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Biden is betting Republican senators lack votes to derail revival of Iran nuclear deal

Republican senators wrote a letter to the White House threatening to undermine any Iran nuclear accord that isn’t submitted to Congress for approval.
A worker rides a bicycle in front of the reactor building of the Bushehr nuclear power plant outside the southern city of Bushehr, Iran, on Oct. 26, 2010.
A worker rides a bicycle in front of the reactor building of the Bushehr nuclear power plant outside the southern city of Bushehr, Iran, on Oct. 26, 2010.Majid Asgaripour / AP Mehr News Agency via AP Photo file

As world powers and Iran appear poised to revive the 2015 nuclear deal, the Biden administration is gambling it can withstand fierce Republican opposition and return the U.S. to the arms control accord.

Republican lawmakers have warned the White House that if the administration refuses to submit the Iran nuclear agreement to the Senate for review, it will have a political fight on its hands.

In a letter to Biden last month, 33 Republican senators said they were ready to use “the full range of options and leverage available” to ensure the White House sought approval from Congress and “that the implementation of any agreement will be severely if not terminally hampered if you do not.”

But supporters of the nuclear deal, Democratic lawmakers and administration officials believe Republicans won’t be able to muster enough votes to stop a revival of the accord.

“I think the cards would play out in a way that it would hold,” said Jeremy Ben-Ami, the president of J Street, a left-leaning pro-Israel lobbying group that supported lawmakers who backed the 2015 deal.

After the deal was originally negotiated seven years ago, opponents warned that lawmakers who backed it could be punished by voters. But no members of Congress who endorsed the 2015 deal lost their seats because of their support.

The political lesson from seven years ago “is that this can withstand the headwinds,” Ben-Ami said.

And although Democrats face a tough midterm election this year in which they could lose control of both the House and the Senate, the nuclear deal isn’t registering as an issue for voters, and it’s unlikely to be a factor in the elections this fall, Ben-Ami said.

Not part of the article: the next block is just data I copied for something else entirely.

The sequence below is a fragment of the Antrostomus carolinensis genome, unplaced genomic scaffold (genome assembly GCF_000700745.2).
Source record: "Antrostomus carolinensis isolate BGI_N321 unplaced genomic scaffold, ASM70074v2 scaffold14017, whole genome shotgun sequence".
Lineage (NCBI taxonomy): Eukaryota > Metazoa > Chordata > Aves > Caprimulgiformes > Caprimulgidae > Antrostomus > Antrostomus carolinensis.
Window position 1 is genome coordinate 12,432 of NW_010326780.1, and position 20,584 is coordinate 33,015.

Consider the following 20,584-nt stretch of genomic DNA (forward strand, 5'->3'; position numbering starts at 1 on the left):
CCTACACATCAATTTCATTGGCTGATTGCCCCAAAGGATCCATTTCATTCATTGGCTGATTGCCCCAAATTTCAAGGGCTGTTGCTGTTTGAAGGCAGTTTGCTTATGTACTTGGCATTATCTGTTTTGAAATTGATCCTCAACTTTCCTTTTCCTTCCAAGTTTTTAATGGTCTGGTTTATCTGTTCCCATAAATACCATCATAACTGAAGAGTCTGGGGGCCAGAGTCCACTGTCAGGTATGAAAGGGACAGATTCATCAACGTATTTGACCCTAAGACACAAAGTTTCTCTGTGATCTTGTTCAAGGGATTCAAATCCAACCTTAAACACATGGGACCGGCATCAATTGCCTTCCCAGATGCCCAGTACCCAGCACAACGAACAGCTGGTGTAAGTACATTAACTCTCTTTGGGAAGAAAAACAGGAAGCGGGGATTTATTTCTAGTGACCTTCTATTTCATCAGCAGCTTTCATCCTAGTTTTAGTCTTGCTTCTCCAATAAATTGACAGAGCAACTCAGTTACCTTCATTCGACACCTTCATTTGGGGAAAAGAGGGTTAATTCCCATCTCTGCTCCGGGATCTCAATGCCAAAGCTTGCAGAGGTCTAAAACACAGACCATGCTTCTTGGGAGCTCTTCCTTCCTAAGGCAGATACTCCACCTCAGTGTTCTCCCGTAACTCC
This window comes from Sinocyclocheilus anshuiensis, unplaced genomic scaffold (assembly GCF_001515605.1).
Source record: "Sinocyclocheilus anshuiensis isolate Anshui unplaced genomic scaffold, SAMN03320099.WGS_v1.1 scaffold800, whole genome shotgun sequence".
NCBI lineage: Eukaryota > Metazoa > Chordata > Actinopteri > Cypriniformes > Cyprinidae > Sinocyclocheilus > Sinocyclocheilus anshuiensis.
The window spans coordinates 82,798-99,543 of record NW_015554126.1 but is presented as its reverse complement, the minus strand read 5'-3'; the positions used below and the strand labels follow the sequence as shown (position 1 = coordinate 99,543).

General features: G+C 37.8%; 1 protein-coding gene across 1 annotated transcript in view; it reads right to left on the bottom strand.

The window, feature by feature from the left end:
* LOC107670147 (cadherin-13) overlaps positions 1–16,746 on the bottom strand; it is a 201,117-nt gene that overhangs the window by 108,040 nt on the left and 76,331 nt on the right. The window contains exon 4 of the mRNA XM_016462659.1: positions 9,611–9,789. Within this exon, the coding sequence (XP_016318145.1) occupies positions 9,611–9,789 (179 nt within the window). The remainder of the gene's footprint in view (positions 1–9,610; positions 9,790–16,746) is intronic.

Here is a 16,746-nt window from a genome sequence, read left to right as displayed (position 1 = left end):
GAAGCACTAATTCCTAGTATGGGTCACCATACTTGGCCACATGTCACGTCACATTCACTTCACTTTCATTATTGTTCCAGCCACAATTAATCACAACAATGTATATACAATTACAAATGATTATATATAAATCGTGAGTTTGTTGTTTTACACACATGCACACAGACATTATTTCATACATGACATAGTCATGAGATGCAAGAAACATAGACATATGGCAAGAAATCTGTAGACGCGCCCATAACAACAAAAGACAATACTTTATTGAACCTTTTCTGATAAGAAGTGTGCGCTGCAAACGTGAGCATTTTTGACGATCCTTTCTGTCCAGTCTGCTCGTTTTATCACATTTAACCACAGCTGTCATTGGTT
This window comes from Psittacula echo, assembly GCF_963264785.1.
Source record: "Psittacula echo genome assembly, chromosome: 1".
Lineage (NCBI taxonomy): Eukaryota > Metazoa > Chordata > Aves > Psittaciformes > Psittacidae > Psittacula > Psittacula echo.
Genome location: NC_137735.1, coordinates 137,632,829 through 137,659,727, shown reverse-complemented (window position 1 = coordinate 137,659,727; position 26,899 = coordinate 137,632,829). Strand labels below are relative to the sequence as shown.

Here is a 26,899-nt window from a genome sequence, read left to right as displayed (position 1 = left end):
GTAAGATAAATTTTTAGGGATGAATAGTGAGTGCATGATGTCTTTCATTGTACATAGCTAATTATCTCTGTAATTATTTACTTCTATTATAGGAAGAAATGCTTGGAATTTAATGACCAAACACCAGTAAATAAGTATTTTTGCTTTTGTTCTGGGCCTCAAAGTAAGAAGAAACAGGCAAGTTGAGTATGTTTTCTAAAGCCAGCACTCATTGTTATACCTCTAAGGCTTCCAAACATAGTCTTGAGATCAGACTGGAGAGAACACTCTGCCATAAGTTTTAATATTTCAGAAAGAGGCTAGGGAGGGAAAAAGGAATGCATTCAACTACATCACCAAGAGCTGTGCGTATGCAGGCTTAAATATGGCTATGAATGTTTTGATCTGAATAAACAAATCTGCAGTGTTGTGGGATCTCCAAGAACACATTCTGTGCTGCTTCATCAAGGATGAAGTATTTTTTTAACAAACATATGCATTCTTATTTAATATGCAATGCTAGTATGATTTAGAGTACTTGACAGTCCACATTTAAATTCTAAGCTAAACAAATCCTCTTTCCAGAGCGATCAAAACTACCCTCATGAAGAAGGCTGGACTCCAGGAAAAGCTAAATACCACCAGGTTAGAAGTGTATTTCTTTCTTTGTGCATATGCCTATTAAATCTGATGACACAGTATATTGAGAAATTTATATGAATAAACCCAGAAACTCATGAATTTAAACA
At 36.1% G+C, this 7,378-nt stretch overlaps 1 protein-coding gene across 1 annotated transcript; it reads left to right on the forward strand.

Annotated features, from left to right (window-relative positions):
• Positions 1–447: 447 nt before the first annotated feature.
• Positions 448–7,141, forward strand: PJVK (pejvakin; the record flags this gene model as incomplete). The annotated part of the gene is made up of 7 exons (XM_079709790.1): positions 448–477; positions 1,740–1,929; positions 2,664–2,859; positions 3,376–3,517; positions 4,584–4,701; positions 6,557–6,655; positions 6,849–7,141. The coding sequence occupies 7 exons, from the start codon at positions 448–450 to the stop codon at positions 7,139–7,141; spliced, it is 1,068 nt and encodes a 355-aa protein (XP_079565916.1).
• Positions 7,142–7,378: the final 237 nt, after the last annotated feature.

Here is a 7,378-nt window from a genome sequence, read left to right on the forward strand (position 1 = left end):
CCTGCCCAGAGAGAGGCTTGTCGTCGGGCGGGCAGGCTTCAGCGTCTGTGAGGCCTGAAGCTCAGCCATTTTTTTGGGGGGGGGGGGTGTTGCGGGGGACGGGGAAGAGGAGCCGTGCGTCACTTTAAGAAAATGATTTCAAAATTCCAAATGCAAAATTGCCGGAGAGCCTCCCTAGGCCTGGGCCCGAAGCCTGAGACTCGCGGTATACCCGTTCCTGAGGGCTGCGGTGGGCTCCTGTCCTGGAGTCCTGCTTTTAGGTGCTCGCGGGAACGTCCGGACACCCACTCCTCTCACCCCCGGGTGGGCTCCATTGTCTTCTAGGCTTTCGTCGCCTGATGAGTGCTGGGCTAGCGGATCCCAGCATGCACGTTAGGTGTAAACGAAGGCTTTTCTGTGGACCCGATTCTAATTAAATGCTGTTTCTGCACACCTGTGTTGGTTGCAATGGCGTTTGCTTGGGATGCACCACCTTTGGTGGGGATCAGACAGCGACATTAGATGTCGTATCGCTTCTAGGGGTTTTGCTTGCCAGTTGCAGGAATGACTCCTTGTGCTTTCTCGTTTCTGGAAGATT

The 2015 agreement, known as the Joint Comprehensive Plan of Action, or JCPOA, imposed restrictions on Iran’s nuclear program in return for the easing of economic sanctions. But President Donald Trump withdrew the U.S. from the agreement in 2018, calling it the “worst deal ever.” 

The Republicans say any revival of the 2015 deal must be reviewed and approved by Congress, arguing that the accord is equivalent to a treaty and would require approval of two-thirds of the Senate.

The Biden administration has said repeatedly that it isn’t negotiating a new agreement but is taking part in international talks to bring Iran and the U.S. back into compliance with the 2015 deal. 

Under a law passed after the 2015 deal, the president is required to submit any new agreement with Iran to the Senate for a 30-day review. But the White House is expected to argue that the Iran Nuclear Agreement Review Act doesn’t apply in this case and that U.S. negotiators have merely worked out the details of returning to the original 2015 deal.

“The administration will carefully consider the facts and circumstances of any U.S. return to the JCPOA to determine the legal implications, including those under INARA,” a State Department spokesperson said in a statement.  

“The president believes that a bipartisan approach to Iran is the strongest way to safeguard U.S. interests for the long-term, and administration officials have reached out at all levels to members of Congress and their staff to discuss our approach to Iran.” 

Even if Republicans fail to stop a renewal of the nuclear deal, they appear ready to try to disrupt its implementation, or at least create headaches for the Biden administration. One of the Republicans leading the effort, Sen. Ted Cruz of Texas, has already shown his ability to undercut the Biden administration’s agenda in Congress over a different issue. 

For months, Cruz held up the confirmations of dozens of nominees for State Department positions after the Biden administration decide not to impose sanctions on Russia’s Nord Stream 2 gas pipeline to Europe. 

After Russia launched its invasion of Ukraine last week, the White House lifted waivers it had introduced and imposed sanctions on the pipeline. Cruz promptly lifted his block on the State Department nominees.